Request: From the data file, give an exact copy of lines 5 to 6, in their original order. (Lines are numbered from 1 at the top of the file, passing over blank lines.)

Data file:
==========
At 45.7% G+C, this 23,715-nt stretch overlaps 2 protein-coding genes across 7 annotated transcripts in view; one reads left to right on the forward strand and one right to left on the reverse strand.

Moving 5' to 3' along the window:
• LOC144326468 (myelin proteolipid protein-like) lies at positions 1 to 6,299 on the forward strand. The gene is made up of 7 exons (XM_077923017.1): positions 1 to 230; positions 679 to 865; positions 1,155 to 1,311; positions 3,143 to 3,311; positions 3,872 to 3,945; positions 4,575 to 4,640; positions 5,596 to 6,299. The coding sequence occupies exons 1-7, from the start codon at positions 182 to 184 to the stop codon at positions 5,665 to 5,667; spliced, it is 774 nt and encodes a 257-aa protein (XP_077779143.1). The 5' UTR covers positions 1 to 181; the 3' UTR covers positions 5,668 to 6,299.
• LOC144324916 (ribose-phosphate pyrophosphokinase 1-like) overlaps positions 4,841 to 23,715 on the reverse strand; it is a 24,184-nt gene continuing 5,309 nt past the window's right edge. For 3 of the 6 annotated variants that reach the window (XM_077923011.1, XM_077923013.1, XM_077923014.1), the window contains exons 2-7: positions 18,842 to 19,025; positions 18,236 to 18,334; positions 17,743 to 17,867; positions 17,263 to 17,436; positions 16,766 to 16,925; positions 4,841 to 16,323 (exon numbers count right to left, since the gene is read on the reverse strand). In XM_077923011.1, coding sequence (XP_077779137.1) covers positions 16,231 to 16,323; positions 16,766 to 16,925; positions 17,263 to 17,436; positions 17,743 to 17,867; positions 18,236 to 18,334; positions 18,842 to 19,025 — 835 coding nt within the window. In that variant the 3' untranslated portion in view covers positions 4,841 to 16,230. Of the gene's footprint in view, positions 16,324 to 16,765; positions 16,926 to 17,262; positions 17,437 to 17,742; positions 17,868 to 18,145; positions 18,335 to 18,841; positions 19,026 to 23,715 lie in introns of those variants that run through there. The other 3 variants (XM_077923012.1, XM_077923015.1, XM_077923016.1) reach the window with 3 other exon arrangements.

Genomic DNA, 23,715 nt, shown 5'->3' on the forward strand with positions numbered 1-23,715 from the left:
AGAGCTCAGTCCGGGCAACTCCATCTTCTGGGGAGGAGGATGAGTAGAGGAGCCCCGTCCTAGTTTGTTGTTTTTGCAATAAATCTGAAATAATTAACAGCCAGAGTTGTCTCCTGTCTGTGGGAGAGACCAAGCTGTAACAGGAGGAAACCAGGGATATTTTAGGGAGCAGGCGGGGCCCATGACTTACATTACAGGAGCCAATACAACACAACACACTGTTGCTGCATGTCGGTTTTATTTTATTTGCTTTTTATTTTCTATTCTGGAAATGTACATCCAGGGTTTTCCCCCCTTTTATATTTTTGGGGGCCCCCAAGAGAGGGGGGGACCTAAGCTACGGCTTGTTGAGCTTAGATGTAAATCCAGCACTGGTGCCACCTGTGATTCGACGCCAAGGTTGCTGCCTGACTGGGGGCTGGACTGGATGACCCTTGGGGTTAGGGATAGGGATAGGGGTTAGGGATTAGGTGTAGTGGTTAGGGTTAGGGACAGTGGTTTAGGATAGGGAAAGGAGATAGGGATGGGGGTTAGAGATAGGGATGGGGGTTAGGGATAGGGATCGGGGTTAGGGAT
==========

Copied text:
Genomic DNA, 23,715 nt, shown 5'->3' on the forward strand with positions numbered 1-23,715 from the left:
AGAGCTCAGTCCGGGCAACTCCATCTTCTGGGGAGGAGGATGAGTAGAGGAGCCCCGTCCTAGTTTGTTGTTTTTGCAATAAATCTGAAATAATTAACAGCCAGAGTTGTCTCCTGTCTGTGGGAGAGACCAAGCTGTAACAGGAGGAAACCAGGGATATTTTAGGGAGCAGGCGGGGCCCATGACTTACATTACAGGAGCCAATACAACACAACACACTGTTGCTGCATGTCGGTTTTATTTTATTTGCTTTTTATTTTCTATTCTGGAAATGTACATCCAGGGTTTTCCCCCCTTTTATATTTTTGGGGGCCCCCAAGAGAGGGGGGGACCTAAGCTACGGCTTGTTGAGCTTAGATGTAAATCCAGCACTGGTGCCACCTGTGATTCGACGCCAAGGTTGCTGCCTGACTGGGGGCTGGACTGGATGACCCTTGGGGTTAGGGATAGGGATAGGGGTTAGGGATTAGGTGTAGTGGTTAGGGTTAGGGACAGTGGTTTAGGATAGGGAAAGGAGATAGGGATGGGGGTTAGAGATAGGGATGGGGGTTAGGGATAGGGATCGGGGTTAGGGAT